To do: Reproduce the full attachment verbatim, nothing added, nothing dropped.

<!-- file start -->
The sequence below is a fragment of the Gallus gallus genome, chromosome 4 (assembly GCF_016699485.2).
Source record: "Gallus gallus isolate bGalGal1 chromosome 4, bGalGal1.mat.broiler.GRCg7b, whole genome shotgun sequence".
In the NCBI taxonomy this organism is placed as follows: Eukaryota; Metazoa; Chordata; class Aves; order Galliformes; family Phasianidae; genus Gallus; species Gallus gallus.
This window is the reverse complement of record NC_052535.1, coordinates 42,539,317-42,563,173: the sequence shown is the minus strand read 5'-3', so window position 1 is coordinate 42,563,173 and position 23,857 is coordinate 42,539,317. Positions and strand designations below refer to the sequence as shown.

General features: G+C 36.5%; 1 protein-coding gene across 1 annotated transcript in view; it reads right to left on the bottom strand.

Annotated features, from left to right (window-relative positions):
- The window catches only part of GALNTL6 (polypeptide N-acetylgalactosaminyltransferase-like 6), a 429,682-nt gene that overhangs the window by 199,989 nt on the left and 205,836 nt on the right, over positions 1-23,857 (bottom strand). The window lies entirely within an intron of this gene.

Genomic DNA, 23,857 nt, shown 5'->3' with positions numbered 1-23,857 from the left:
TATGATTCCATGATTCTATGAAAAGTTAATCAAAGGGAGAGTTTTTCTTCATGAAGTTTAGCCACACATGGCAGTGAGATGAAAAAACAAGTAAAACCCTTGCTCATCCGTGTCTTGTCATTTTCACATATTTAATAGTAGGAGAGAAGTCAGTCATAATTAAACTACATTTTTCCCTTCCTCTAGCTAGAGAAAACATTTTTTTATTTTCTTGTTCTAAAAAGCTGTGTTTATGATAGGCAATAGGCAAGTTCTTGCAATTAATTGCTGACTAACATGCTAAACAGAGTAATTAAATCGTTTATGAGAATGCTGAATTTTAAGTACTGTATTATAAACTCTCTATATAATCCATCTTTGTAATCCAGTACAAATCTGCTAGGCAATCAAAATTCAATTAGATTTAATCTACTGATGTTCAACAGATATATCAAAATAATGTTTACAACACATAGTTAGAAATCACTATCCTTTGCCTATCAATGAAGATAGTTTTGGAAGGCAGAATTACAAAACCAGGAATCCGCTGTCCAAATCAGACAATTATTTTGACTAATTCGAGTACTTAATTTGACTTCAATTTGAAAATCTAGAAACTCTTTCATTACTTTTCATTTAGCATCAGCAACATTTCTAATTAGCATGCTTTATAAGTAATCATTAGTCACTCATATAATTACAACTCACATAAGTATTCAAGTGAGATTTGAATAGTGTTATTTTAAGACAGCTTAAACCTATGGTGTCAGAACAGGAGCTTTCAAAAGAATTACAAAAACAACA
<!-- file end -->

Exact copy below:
The sequence below is a fragment of the Gallus gallus genome, chromosome 4 (assembly GCF_016699485.2).
Source record: "Gallus gallus isolate bGalGal1 chromosome 4, bGalGal1.mat.broiler.GRCg7b, whole genome shotgun sequence".
In the NCBI taxonomy this organism is placed as follows: Eukaryota; Metazoa; Chordata; class Aves; order Galliformes; family Phasianidae; genus Gallus; species Gallus gallus.
This window is the reverse complement of record NC_052535.1, coordinates 42,539,317-42,563,173: the sequence shown is the minus strand read 5'-3', so window position 1 is coordinate 42,563,173 and position 23,857 is coordinate 42,539,317. Positions and strand designations below refer to the sequence as shown.

General features: G+C 36.5%; 1 protein-coding gene across 1 annotated transcript in view; it reads right to left on the bottom strand.

Annotated features, from left to right (window-relative positions):
- The window catches only part of GALNTL6 (polypeptide N-acetylgalactosaminyltransferase-like 6), a 429,682-nt gene that overhangs the window by 199,989 nt on the left and 205,836 nt on the right, over positions 1-23,857 (bottom strand). The window lies entirely within an intron of this gene.

Genomic DNA, 23,857 nt, shown 5'->3' with positions numbered 1-23,857 from the left:
TATGATTCCATGATTCTATGAAAAGTTAATCAAAGGGAGAGTTTTTCTTCATGAAGTTTAGCCACACATGGCAGTGAGATGAAAAAACAAGTAAAACCCTTGCTCATCCGTGTCTTGTCATTTTCACATATTTAATAGTAGGAGAGAAGTCAGTCATAATTAAACTACATTTTTCCCTTCCTCTAGCTAGAGAAAACATTTTTTTATTTTCTTGTTCTAAAAAGCTGTGTTTATGATAGGCAATAGGCAAGTTCTTGCAATTAATTGCTGACTAACATGCTAAACAGAGTAATTAAATCGTTTATGAGAATGCTGAATTTTAAGTACTGTATTATAAACTCTCTATATAATCCATCTTTGTAATCCAGTACAAATCTGCTAGGCAATCAAAATTCAATTAGATTTAATCTACTGATGTTCAACAGATATATCAAAATAATGTTTACAACACATAGTTAGAAATCACTATCCTTTGCCTATCAATGAAGATAGTTTTGGAAGGCAGAATTACAAAACCAGGAATCCGCTGTCCAAATCAGACAATTATTTTGACTAATTCGAGTACTTAATTTGACTTCAATTTGAAAATCTAGAAACTCTTTCATTACTTTTCATTTAGCATCAGCAACATTTCTAATTAGCATGCTTTATAAGTAATCATTAGTCACTCATATAATTACAACTCACATAAGTATTCAAGTGAGATTTGAATAGTGTTATTTTAAGACAGCTTAAACCTATGGTGTCAGAACAGGAGCTTTCAAAAGAATTACAAAAACAACA